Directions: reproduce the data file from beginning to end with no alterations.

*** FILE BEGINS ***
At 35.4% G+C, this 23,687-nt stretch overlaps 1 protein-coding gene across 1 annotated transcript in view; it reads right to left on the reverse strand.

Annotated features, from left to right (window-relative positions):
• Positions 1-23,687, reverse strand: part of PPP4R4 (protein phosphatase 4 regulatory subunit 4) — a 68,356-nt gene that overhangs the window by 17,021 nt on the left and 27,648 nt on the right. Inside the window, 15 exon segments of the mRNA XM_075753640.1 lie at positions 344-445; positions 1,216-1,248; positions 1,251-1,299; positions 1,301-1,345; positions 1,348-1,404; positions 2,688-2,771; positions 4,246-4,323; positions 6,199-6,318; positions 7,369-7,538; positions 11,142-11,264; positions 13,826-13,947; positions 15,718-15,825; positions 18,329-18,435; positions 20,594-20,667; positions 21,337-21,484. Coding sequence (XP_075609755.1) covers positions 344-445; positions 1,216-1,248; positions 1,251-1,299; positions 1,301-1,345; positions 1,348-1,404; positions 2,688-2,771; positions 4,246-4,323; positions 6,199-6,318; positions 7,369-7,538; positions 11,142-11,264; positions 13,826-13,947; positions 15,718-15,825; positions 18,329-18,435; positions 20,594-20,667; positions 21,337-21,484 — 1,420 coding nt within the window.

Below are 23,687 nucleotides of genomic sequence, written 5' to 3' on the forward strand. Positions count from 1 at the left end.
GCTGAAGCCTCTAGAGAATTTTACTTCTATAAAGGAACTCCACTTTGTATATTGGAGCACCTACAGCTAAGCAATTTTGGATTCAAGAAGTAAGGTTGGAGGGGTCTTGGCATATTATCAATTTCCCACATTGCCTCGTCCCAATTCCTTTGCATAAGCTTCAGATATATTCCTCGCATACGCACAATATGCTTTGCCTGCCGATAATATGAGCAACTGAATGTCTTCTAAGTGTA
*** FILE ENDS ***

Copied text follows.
At 35.4% G+C, this 23,687-nt stretch overlaps 1 protein-coding gene across 1 annotated transcript in view; it reads right to left on the reverse strand.

Annotated features, from left to right (window-relative positions):
• Positions 1-23,687, reverse strand: part of PPP4R4 (protein phosphatase 4 regulatory subunit 4) — a 68,356-nt gene that overhangs the window by 17,021 nt on the left and 27,648 nt on the right. Inside the window, 15 exon segments of the mRNA XM_075753640.1 lie at positions 344-445; positions 1,216-1,248; positions 1,251-1,299; positions 1,301-1,345; positions 1,348-1,404; positions 2,688-2,771; positions 4,246-4,323; positions 6,199-6,318; positions 7,369-7,538; positions 11,142-11,264; positions 13,826-13,947; positions 15,718-15,825; positions 18,329-18,435; positions 20,594-20,667; positions 21,337-21,484. Coding sequence (XP_075609755.1) covers positions 344-445; positions 1,216-1,248; positions 1,251-1,299; positions 1,301-1,345; positions 1,348-1,404; positions 2,688-2,771; positions 4,246-4,323; positions 6,199-6,318; positions 7,369-7,538; positions 11,142-11,264; positions 13,826-13,947; positions 15,718-15,825; positions 18,329-18,435; positions 20,594-20,667; positions 21,337-21,484 — 1,420 coding nt within the window.

Below are 23,687 nucleotides of genomic sequence, written 5' to 3' on the forward strand. Positions count from 1 at the left end.
GCTGAAGCCTCTAGAGAATTTTACTTCTATAAAGGAACTCCACTTTGTATATTGGAGCACCTACAGCTAAGCAATTTTGGATTCAAGAAGTAAGGTTGGAGGGGTCTTGGCATATTATCAATTTCCCACATTGCCTCGTCCCAATTCCTTTGCATAAGCTTCAGATATATTCCTCGCATACGCACAATATGCTTTGCCTGCCGATAATATGAGCAACTGAATGTCTTCTAAGTGTA